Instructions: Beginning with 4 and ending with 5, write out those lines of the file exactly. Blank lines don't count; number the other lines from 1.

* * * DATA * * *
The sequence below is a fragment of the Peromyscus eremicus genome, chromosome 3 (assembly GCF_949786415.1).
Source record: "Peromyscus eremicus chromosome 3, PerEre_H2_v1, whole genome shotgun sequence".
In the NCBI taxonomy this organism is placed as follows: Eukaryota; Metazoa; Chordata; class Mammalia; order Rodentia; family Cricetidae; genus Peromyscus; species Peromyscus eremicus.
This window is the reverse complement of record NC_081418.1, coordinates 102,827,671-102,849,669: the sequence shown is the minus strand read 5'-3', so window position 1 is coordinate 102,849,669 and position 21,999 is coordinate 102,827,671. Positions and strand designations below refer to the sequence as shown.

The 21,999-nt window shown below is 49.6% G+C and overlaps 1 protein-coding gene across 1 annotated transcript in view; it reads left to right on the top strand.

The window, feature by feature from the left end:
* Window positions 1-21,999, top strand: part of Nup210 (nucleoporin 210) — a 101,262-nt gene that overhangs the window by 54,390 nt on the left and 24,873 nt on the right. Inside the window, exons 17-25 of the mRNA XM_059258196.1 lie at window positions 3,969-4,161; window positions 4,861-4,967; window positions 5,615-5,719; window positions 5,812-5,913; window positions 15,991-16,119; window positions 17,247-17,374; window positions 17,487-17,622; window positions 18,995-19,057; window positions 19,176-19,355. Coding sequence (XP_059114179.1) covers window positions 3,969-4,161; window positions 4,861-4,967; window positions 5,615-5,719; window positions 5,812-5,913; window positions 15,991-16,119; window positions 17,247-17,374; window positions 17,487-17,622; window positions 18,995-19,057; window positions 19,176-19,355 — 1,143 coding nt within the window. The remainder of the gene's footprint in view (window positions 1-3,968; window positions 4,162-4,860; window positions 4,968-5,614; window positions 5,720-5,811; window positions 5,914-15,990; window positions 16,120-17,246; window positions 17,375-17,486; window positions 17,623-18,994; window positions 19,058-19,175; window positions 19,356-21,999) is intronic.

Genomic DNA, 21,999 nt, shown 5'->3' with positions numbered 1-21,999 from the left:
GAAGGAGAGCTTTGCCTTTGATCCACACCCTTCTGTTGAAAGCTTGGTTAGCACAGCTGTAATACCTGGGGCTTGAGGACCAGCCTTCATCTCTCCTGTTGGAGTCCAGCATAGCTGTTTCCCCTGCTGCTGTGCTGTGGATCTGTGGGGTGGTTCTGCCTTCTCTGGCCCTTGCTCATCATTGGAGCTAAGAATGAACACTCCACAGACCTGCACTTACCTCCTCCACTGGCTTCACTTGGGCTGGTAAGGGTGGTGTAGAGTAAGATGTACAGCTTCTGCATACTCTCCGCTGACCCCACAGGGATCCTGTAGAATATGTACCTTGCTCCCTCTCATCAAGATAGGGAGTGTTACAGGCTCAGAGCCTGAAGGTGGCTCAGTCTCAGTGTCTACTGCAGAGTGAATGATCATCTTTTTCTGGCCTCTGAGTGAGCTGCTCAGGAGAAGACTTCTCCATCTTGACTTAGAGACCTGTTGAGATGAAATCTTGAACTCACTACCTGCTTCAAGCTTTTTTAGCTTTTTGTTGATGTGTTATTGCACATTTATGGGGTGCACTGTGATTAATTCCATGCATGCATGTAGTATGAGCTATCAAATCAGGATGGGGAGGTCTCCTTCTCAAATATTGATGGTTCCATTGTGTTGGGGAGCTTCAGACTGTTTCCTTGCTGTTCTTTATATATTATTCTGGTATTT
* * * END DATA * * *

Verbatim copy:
This window is the reverse complement of record NC_081418.1, coordinates 102,827,671-102,849,669: the sequence shown is the minus strand read 5'-3', so window position 1 is coordinate 102,849,669 and position 21,999 is coordinate 102,827,671. Positions and strand designations below refer to the sequence as shown.

The 21,999-nt window shown below is 49.6% G+C and overlaps 1 protein-coding gene across 1 annotated transcript in view; it reads left to right on the top strand.